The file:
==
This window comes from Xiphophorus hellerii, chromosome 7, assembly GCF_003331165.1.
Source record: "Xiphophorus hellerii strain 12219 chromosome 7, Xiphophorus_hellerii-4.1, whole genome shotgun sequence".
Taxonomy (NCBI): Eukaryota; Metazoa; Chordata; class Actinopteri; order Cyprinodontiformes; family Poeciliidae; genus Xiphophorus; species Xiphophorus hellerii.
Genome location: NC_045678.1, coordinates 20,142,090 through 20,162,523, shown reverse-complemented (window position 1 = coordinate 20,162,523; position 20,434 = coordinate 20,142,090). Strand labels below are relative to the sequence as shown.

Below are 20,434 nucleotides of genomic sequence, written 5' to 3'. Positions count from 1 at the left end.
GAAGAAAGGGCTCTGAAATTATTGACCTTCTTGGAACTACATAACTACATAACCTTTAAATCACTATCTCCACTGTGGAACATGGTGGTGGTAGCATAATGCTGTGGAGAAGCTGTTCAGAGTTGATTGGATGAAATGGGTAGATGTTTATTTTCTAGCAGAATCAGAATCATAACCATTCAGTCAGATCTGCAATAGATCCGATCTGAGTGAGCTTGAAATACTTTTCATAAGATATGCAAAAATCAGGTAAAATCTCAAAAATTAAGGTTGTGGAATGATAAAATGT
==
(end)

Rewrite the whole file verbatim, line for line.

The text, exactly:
This window comes from Xiphophorus hellerii, chromosome 7, assembly GCF_003331165.1.
Source record: "Xiphophorus hellerii strain 12219 chromosome 7, Xiphophorus_hellerii-4.1, whole genome shotgun sequence".
Taxonomy (NCBI): Eukaryota; Metazoa; Chordata; class Actinopteri; order Cyprinodontiformes; family Poeciliidae; genus Xiphophorus; species Xiphophorus hellerii.
Genome location: NC_045678.1, coordinates 20,142,090 through 20,162,523, shown reverse-complemented (window position 1 = coordinate 20,162,523; position 20,434 = coordinate 20,142,090). Strand labels below are relative to the sequence as shown.

Below are 20,434 nucleotides of genomic sequence, written 5' to 3'. Positions count from 1 at the left end.
GAAGAAAGGGCTCTGAAATTATTGACCTTCTTGGAACTACATAACTACATAACCTTTAAATCACTATCTCCACTGTGGAACATGGTGGTGGTAGCATAATGCTGTGGAGAAGCTGTTCAGAGTTGATTGGATGAAATGGGTAGATGTTTATTTTCTAGCAGAATCAGAATCATAACCATTCAGTCAGATCTGCAATAGATCCGATCTGAGTGAGCTTGAAATACTTTTCATAAGATATGCAAAAATCAGGTAAAATCTCAAAAATTAAGGTTGTGGAATGATAAAATGT